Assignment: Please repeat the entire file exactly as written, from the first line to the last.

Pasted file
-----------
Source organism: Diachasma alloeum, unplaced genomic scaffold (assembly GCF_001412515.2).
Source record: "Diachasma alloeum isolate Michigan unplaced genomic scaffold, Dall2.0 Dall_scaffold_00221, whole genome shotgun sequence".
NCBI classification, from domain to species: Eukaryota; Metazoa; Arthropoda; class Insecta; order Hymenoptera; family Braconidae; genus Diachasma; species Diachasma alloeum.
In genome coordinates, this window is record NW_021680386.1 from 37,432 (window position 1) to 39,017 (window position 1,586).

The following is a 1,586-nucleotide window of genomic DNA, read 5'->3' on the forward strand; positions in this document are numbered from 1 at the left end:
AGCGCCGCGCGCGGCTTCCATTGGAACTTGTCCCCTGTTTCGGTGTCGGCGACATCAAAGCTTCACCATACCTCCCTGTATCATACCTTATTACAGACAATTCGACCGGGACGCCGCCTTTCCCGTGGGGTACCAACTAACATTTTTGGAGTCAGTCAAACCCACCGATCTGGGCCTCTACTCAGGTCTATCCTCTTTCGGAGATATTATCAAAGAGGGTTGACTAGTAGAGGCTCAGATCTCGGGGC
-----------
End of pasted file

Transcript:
Source organism: Diachasma alloeum, unplaced genomic scaffold (assembly GCF_001412515.2).
Source record: "Diachasma alloeum isolate Michigan unplaced genomic scaffold, Dall2.0 Dall_scaffold_00221, whole genome shotgun sequence".
NCBI classification, from domain to species: Eukaryota; Metazoa; Arthropoda; class Insecta; order Hymenoptera; family Braconidae; genus Diachasma; species Diachasma alloeum.
In genome coordinates, this window is record NW_021680386.1 from 37,432 (window position 1) to 39,017 (window position 1,586).

The following is a 1,586-nucleotide window of genomic DNA, read 5'->3' on the forward strand; positions in this document are numbered from 1 at the left end:
AGCGCCGCGCGCGGCTTCCATTGGAACTTGTCCCCTGTTTCGGTGTCGGCGACATCAAAGCTTCACCATACCTCCCTGTATCATACCTTATTACAGACAATTCGACCGGGACGCCGCCTTTCCCGTGGGGTACCAACTAACATTTTTGGAGTCAGTCAAACCCACCGATCTGGGCCTCTACTCAGGTCTATCCTCTTTCGGAGATATTATCAAAGAGGGTTGACTAGTAGAGGCTCAGATCTCGGGGC